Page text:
If on the other hand the bishop did not investigate closely enough to discover that there is a continuing defect of consent, or to find all the impediments that applied at the time, or to ensure that these were not continuing, it is possible that the radical sanation was of no real effect and the marriage still invalid.
One would like to believe that such possibilities are remote, and they may be; still, bishops are humans, and busy humans at that; and they're not usually experts in canon law. So the best answer is simply that assuming the radical sanation was properly issued and inclusive of all necessary dispensations, the marriage is indeed valid in Catholic law. (In particular, conditions of married life after the sanation, such as withholding of marital relations after the marriage has been consummated, are not grounds for considering the marriage invalid according to canon law.)
If one is forced into marriage, that invalidates the marriage according to Canon Law:
Can. 1103 A marriage is invalid if entered into because of force or grave fear from without, even if unintentionally inflicted, so that a person is compelled to choose marriage in order to be free from it.
Also, an attempted marriage of a baptized Catholic outside the Church is automatically invalid according to
Can. 1108 §1. Only those marriages are valid which are contracted before the local ordinary, pastor, or a priest or deacon delegated by either of them, who assist, and before two witnesses according to the rules expressed in the following canons and without prejudice to the exceptions mentioned in cann. ⇒ 144, ⇒ 1112, §1, ⇒ 1116, and ⇒ 1127, §§1-2.
Sexual relations before one is validly married do not consummate the putative marriage. Sexual relations outside a valid marriage are fornication, very likely a mortal sin that must be confessed.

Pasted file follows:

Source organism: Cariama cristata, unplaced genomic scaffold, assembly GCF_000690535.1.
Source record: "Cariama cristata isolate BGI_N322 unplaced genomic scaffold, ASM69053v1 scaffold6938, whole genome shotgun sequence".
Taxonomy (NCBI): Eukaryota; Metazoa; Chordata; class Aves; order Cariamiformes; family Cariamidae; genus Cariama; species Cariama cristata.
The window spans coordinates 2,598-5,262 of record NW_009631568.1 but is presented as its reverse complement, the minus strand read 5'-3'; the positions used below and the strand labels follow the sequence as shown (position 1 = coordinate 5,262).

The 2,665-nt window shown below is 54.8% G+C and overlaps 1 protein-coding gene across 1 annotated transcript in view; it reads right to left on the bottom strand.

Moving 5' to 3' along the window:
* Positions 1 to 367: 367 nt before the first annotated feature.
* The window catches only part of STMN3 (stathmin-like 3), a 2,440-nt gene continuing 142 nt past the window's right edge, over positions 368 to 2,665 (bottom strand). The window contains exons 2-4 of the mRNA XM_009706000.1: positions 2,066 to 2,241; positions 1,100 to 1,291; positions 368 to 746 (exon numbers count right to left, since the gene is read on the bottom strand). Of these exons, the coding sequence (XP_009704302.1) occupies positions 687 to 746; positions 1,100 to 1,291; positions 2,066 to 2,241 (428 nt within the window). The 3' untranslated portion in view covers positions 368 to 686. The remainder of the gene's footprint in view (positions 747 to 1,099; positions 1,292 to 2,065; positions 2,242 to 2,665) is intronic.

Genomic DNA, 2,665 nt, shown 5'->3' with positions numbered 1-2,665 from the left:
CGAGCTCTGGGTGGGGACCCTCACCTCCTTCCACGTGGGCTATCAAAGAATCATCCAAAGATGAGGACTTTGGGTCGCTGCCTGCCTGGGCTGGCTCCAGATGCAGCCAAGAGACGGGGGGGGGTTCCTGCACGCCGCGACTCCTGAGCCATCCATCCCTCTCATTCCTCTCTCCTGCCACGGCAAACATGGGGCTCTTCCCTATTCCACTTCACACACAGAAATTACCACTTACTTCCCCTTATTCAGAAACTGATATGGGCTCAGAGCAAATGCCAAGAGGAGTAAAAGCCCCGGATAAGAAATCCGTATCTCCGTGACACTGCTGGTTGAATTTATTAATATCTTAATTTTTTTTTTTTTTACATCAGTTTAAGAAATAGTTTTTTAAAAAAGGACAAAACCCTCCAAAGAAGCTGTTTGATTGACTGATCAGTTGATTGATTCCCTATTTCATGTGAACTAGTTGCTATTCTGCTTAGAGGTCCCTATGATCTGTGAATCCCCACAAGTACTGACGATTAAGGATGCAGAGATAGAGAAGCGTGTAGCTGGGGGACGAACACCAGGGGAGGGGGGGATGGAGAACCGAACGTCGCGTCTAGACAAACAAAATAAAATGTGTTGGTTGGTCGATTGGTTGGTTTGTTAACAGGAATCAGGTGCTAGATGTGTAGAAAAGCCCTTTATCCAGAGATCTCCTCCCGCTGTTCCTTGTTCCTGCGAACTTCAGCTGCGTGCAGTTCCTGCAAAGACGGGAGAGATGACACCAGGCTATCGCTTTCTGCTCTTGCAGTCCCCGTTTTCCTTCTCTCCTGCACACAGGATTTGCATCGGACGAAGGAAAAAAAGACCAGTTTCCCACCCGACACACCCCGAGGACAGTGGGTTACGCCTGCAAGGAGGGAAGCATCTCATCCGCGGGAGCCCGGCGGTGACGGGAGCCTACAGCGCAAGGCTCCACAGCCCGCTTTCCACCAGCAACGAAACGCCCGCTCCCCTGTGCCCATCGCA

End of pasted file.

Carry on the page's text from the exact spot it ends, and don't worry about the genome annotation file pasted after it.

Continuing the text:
A valid marriage that has never been consummated is called ratum et non consummatum ("licit but unconsummated"), which is still a valid marriage.
Radical sanation (sanatio in radice) convalidates (makes valid) a marriage:
Can. 1161 §1. The radical sanation of an invalid marriage is its convalidation without the renewal of consent, which is granted by competent authority and entails the dispensation from an impediment, if there is one, and from canonical form, if it was not observed, and the retroactivity of canonical effects.
§2. Convalidation occurs at the moment of the granting of the favor. Retroactivity, however, is understood to extend to the moment of the celebration of the marriage unless other provision is expressly made.
§3. A radical sanation is not to be granted unless it is probable that the parties wish to persevere in conjugal life.
§2 makes it clear that a radically sanated marriage is valid from the moment the mutual consent was exchanged, thus subsequent marital relations have consummated the marriage.
If the marriage in question were unconsummated, one would have recourse to this canon:
Can. 1142 For a just cause, the Roman Pontiff [or Apostolic See] can dissolve a non-consummated marriage between baptized persons or between a baptized party and a non-baptized party at the request of both parties or of one of them, even if the other party is unwilling.
Or one can enter the religious life, which would also dissolve an unconsummated marriage.
The effect of a radical sanation is to render a marriage valid not only from the moment the sanation is granted but from the moment naturally sufficient consent was initially given. Unless the law asserts an express provision to the contrary, the radical sanation makes the validity of a marriage retroactive to its beginning.
—New Commentary on the Code of Canon Law p. 1388, discussing Can. 1161, esp. its §2
As marital relations have occurred since "the moment naturally sufficient consent was initially given," the marriage is consummated.